I didn't know a lot as a seventh grader in Mississippi, and I had far fewer words to describe what I actually knew, but the worst of white folks, I knew far too well. David Rozier and I both did.
It passed through blood.
Up in Maywood, Ill., which is about 10 miles west of downtown Chicago, my first cousin Eugene was equally familiar with the worst of white folks as we were in Jackson. Though the winters were colder, the vowel sounds shorter, the buildings taller and the yards a lot smaller, the Chicago I visited as a child always felt like an orange piece of Mississippi that had broken off and floated away with one major exception.
Whereas the mid-20th century saw millions of black Americans leave Alabama, Louisiana and Mississippi for Chicago, Indianapolis, Milwaukee, Gary and Detroit, by the mid-1980s, we were in the midst of a much less concentrated reverse migration. Chicago's Vice Lords and Folks had made their way into Jackson and Memphis.
When David and I started the seventh grade, we heard rumors that rocking your hat tilted to the left or right, doing twisted things with your fingers and wearing the wrong colors were grounds for a beatdown. But by the end of seventh grade, the rumors became full-fledged law in Jackson. As much as this law immediately altered the way David, Lerthon, Henry Wallace and I moved through space near the end of seventh grade, this law sadly governed Eugene's entire life in Chicago.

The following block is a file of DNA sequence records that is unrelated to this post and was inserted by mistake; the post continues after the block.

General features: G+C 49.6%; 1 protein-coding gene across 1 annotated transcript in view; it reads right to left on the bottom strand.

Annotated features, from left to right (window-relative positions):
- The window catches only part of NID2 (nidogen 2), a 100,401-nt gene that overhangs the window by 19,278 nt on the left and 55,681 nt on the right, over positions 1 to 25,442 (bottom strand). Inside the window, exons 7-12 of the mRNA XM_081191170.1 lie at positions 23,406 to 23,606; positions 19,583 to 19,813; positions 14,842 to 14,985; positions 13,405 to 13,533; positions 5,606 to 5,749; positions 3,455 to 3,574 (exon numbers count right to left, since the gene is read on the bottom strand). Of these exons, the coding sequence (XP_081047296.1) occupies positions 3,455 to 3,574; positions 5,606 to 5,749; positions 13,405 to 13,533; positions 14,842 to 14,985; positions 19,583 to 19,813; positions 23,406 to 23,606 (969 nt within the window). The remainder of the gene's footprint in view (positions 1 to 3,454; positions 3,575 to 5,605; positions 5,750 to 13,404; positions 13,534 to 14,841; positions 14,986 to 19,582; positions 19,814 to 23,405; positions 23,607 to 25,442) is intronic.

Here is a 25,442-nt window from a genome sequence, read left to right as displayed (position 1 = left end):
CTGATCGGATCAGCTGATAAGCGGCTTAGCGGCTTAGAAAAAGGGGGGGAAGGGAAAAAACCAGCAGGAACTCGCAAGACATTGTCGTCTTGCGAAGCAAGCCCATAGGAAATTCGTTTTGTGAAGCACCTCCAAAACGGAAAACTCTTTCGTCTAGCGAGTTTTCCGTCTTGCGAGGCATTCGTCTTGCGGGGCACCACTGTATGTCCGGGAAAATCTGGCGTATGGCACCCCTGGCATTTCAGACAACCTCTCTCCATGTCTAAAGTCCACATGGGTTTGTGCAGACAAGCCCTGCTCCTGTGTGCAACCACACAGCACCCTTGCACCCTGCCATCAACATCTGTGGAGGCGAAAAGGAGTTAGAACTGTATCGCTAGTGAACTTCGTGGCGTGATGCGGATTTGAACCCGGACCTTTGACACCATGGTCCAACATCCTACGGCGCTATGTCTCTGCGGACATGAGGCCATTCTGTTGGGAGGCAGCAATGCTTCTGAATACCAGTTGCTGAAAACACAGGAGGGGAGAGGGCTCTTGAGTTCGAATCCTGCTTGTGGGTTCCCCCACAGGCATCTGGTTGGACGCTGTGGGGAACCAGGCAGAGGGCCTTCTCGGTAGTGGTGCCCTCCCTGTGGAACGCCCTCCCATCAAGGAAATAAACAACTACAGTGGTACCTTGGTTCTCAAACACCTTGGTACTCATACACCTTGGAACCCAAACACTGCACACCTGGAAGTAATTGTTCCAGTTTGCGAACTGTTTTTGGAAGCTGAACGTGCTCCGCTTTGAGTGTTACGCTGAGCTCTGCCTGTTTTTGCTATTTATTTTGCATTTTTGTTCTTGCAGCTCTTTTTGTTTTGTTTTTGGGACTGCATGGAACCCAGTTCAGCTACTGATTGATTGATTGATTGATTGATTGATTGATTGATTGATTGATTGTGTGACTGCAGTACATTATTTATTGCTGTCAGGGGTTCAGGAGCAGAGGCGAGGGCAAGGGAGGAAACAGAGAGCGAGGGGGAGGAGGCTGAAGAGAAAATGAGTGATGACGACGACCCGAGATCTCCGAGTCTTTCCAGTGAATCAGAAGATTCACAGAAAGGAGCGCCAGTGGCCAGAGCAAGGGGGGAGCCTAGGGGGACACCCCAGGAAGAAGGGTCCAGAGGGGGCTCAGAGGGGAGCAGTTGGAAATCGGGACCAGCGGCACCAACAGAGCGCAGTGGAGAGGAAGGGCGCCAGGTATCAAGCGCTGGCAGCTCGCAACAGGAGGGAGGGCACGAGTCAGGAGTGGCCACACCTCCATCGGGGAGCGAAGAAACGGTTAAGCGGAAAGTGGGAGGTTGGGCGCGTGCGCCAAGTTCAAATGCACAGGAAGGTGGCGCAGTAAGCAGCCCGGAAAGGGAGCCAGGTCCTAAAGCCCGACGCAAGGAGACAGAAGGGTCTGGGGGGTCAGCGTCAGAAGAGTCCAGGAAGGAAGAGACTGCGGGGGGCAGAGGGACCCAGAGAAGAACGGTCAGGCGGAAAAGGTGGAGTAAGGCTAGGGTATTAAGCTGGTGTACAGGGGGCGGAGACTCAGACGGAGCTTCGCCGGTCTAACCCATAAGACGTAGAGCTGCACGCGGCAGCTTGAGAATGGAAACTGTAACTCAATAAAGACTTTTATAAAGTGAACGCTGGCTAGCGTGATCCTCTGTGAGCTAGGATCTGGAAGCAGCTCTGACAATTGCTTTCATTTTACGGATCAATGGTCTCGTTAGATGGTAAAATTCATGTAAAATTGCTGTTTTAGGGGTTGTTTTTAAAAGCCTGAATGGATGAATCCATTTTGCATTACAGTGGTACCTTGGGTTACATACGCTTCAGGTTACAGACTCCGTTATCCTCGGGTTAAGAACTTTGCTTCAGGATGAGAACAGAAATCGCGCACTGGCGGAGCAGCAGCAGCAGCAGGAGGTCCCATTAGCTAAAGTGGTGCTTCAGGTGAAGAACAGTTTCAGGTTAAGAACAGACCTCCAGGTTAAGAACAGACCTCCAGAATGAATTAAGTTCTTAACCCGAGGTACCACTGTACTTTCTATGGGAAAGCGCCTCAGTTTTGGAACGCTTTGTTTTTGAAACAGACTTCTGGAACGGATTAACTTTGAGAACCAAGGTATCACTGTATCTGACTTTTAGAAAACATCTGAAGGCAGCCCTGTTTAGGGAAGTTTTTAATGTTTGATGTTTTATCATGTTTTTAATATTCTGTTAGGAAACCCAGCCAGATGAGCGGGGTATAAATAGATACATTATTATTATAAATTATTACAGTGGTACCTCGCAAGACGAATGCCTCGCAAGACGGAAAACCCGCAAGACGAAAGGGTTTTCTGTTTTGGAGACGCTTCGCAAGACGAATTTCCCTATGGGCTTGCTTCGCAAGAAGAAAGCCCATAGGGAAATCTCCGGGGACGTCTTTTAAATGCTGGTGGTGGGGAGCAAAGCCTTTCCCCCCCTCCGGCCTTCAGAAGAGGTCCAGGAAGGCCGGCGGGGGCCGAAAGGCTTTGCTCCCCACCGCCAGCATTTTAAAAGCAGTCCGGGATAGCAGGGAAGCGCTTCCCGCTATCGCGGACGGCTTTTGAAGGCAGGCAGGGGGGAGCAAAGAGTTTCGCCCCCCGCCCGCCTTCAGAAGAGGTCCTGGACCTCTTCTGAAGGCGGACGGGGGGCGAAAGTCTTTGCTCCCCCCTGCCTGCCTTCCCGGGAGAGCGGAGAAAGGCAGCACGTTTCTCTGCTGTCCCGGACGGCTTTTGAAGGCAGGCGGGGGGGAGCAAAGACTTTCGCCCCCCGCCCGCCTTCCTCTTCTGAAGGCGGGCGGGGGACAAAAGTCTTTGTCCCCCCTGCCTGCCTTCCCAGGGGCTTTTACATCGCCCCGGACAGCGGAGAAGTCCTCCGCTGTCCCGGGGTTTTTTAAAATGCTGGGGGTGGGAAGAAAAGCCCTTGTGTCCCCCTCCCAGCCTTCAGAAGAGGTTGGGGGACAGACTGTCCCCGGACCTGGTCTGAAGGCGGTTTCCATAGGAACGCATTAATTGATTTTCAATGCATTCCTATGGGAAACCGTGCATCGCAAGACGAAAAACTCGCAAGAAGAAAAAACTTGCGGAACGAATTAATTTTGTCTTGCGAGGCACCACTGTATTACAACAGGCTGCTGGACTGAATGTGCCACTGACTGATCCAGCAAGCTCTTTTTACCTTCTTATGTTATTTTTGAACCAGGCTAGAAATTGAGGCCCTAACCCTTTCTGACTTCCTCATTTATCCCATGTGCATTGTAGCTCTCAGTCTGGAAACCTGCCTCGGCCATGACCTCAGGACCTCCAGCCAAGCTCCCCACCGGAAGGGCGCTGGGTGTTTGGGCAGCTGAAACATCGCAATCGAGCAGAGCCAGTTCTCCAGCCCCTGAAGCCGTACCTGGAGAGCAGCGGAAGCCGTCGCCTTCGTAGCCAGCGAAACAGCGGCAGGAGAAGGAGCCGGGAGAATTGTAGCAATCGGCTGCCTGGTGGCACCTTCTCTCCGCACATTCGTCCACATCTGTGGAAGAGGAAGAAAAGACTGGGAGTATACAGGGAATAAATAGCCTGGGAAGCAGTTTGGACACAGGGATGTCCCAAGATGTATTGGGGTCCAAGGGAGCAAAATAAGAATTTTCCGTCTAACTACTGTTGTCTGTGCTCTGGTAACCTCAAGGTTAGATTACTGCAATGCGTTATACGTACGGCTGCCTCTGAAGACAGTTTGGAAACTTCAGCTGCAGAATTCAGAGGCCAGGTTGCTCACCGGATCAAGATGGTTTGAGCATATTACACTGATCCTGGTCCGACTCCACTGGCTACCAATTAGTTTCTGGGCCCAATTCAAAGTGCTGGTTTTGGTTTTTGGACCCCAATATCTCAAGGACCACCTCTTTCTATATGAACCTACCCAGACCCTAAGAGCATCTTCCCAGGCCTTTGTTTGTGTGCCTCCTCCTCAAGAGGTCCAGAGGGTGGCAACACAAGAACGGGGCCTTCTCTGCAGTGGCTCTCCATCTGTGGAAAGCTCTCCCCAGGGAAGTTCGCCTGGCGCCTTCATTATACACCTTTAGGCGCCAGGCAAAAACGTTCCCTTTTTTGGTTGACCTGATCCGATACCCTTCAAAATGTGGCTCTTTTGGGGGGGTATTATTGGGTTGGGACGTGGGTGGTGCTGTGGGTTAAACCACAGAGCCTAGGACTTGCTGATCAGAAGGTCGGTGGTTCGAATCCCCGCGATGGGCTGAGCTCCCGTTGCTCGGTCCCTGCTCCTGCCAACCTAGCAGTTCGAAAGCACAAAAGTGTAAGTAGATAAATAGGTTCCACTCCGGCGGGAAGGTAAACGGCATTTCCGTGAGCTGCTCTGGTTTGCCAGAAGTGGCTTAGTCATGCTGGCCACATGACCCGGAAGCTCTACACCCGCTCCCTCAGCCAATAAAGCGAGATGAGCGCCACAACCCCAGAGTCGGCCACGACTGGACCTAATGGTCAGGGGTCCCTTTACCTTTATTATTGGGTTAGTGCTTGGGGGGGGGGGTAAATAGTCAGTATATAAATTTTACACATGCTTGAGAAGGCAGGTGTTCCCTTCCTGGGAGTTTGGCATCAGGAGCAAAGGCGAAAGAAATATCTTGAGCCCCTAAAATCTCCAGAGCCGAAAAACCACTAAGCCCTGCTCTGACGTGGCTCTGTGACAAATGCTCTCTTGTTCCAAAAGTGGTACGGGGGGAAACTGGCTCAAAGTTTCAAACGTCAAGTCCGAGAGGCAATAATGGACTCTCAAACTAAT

My father took me to visit Aunt Daisy, Eugene and his siblings the summer I turned 14. We didn't stay long, but the whole time I was there, I kept hoping that Eugene would come back to stay with me in Jackson. I figured that girls like Marsha Middleton, who wouldn't give me much rhythm, would have to pay attention if they knew I was cool enough to have a cousin like Eugene.
Eugene carried himself like the quarterback Coach Stanley wanted Henry Wallace to become. It's crazy to say that you knew any boy or girl would grow to become a leader of men and women, but one only had to watch how Eugene patiently observed you with those clear, slow-blinking eyes to know that one day, he would be followed. We both walked the earth with clenched fists, but Eugene's fist seemed more likely to open and offer you whatever you needed to get by.
Less than 10 years after I visited my cousin in Chicago, Eugene's little sister, Chavon, was murdered. Months later, Eugene, a leader of one of the biggest gangs in Chicago, was incarcerated for manslaughter.
A little over a year ago, Eugene got off probation, which meant he could finally leave Illinois. After exchanging a few texts about how sure he was Derrick Rose wouldn't let his Bulls fall to LeBron "KANG" James, Eugene texted me, "Cuzzo I just want to be somewhere where I have some healthy choices. Can you help?" I texted him back, stating that I'd do whatever it took to get him and his little girls to New York so they all could breathe a different kind of air. I meant every word I texted, too.